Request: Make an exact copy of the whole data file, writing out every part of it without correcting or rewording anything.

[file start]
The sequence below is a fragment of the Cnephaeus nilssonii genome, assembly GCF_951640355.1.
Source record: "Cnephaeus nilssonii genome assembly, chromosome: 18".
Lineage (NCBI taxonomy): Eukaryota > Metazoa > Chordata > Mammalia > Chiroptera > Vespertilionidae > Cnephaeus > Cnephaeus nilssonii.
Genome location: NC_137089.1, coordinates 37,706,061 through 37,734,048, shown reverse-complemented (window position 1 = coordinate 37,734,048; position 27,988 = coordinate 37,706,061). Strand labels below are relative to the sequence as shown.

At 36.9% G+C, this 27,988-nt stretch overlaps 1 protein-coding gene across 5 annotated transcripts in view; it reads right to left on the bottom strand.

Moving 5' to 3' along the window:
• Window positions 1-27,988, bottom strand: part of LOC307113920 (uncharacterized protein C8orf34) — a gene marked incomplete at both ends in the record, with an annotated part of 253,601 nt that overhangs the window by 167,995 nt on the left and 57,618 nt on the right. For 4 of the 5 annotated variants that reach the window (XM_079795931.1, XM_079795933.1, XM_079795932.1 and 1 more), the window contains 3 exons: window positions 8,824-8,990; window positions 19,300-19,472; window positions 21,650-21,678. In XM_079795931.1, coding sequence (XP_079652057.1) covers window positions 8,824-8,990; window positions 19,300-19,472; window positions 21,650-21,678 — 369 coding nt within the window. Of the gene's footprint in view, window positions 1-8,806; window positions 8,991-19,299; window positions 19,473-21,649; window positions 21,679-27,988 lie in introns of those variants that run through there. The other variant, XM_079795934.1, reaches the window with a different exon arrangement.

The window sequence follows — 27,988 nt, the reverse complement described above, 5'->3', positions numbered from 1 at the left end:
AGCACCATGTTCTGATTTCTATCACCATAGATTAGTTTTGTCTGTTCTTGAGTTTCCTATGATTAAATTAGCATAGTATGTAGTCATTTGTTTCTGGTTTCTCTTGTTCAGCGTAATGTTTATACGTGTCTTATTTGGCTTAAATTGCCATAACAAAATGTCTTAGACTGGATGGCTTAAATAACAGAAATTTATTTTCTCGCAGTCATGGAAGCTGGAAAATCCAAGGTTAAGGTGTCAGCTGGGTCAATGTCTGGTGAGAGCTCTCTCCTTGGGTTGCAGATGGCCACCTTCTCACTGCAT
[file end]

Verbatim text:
The sequence below is a fragment of the Cnephaeus nilssonii genome, assembly GCF_951640355.1.
Source record: "Cnephaeus nilssonii genome assembly, chromosome: 18".
Lineage (NCBI taxonomy): Eukaryota > Metazoa > Chordata > Mammalia > Chiroptera > Vespertilionidae > Cnephaeus > Cnephaeus nilssonii.
Genome location: NC_137089.1, coordinates 37,706,061 through 37,734,048, shown reverse-complemented (window position 1 = coordinate 37,734,048; position 27,988 = coordinate 37,706,061). Strand labels below are relative to the sequence as shown.

At 36.9% G+C, this 27,988-nt stretch overlaps 1 protein-coding gene across 5 annotated transcripts in view; it reads right to left on the bottom strand.

Moving 5' to 3' along the window:
• Window positions 1-27,988, bottom strand: part of LOC307113920 (uncharacterized protein C8orf34) — a gene marked incomplete at both ends in the record, with an annotated part of 253,601 nt that overhangs the window by 167,995 nt on the left and 57,618 nt on the right. For 4 of the 5 annotated variants that reach the window (XM_079795931.1, XM_079795933.1, XM_079795932.1 and 1 more), the window contains 3 exons: window positions 8,824-8,990; window positions 19,300-19,472; window positions 21,650-21,678. In XM_079795931.1, coding sequence (XP_079652057.1) covers window positions 8,824-8,990; window positions 19,300-19,472; window positions 21,650-21,678 — 369 coding nt within the window. Of the gene's footprint in view, window positions 1-8,806; window positions 8,991-19,299; window positions 19,473-21,649; window positions 21,679-27,988 lie in introns of those variants that run through there. The other variant, XM_079795934.1, reaches the window with a different exon arrangement.

The window sequence follows — 27,988 nt, the reverse complement described above, 5'->3', positions numbered from 1 at the left end:
AGCACCATGTTCTGATTTCTATCACCATAGATTAGTTTTGTCTGTTCTTGAGTTTCCTATGATTAAATTAGCATAGTATGTAGTCATTTGTTTCTGGTTTCTCTTGTTCAGCGTAATGTTTATACGTGTCTTATTTGGCTTAAATTGCCATAACAAAATGTCTTAGACTGGATGGCTTAAATAACAGAAATTTATTTTCTCGCAGTCATGGAAGCTGGAAAATCCAAGGTTAAGGTGTCAGCTGGGTCAATGTCTGGTGAGAGCTCTCTCCTTGGGTTGCAGATGGCCACCTTCTCACTGCAT